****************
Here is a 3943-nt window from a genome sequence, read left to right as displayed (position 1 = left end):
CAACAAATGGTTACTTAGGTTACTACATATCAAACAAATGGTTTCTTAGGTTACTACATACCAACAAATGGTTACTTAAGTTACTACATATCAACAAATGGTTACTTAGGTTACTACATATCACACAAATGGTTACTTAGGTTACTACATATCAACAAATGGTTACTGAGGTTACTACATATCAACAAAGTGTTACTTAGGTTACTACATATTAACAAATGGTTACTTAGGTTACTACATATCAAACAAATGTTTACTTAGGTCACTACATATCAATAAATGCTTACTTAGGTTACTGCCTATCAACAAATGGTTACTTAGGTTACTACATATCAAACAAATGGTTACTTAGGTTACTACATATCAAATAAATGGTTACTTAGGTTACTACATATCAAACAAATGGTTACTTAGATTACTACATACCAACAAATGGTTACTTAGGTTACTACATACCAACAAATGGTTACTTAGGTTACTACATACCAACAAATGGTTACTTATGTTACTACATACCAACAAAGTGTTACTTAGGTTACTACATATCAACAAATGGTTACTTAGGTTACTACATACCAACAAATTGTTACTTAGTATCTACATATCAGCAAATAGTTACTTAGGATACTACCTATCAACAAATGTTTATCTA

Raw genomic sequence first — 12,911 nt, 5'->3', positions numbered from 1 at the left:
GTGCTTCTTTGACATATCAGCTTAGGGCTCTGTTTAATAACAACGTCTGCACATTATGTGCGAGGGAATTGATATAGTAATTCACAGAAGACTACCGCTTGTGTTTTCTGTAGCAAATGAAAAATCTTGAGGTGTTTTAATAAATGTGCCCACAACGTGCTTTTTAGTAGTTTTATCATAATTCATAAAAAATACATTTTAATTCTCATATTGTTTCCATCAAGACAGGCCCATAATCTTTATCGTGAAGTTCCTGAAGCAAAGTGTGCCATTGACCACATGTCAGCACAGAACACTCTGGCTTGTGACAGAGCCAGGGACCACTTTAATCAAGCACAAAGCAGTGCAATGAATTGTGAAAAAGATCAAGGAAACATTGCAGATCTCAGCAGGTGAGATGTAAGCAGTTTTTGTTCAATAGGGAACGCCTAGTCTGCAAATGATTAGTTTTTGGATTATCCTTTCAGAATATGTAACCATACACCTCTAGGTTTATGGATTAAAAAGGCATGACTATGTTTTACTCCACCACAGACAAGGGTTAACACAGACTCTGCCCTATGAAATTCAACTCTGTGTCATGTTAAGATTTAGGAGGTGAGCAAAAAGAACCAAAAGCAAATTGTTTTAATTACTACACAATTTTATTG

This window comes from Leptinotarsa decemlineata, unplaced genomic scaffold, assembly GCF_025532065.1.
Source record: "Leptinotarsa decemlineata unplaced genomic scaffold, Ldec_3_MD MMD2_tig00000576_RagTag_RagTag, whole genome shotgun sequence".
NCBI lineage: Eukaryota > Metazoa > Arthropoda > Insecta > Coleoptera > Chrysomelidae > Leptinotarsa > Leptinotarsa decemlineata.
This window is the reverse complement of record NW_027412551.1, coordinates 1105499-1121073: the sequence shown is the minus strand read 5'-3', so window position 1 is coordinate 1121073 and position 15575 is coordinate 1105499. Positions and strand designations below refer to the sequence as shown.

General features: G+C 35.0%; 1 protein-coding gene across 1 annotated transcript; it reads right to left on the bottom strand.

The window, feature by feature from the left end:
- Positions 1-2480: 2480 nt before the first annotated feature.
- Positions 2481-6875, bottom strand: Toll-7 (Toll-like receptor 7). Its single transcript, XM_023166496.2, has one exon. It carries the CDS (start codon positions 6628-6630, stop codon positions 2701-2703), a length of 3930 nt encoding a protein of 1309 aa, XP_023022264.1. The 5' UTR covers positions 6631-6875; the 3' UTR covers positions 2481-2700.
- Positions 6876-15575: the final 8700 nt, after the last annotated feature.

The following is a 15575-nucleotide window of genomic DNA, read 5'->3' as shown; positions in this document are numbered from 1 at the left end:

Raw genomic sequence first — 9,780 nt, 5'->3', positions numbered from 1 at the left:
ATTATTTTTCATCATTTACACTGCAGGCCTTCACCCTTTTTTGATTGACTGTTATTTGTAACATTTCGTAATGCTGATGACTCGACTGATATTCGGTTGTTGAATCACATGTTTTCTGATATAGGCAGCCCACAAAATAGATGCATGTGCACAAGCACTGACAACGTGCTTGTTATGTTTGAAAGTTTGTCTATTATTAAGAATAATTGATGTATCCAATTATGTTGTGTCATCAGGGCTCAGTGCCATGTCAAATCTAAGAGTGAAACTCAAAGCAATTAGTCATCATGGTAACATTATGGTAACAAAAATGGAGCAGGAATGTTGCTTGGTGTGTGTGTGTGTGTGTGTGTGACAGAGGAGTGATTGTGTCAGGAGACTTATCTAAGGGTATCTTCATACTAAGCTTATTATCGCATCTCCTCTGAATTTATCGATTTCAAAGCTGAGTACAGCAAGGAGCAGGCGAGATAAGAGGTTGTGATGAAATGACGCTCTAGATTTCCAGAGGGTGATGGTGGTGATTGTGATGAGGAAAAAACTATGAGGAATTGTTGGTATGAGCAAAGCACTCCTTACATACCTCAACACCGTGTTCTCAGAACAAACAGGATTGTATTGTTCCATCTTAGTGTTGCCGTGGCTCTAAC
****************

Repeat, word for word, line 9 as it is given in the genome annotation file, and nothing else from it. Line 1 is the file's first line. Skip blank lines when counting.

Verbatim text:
General features: G+C 35.0%; 1 protein-coding gene across 1 annotated transcript; it reads right to left on the bottom strand.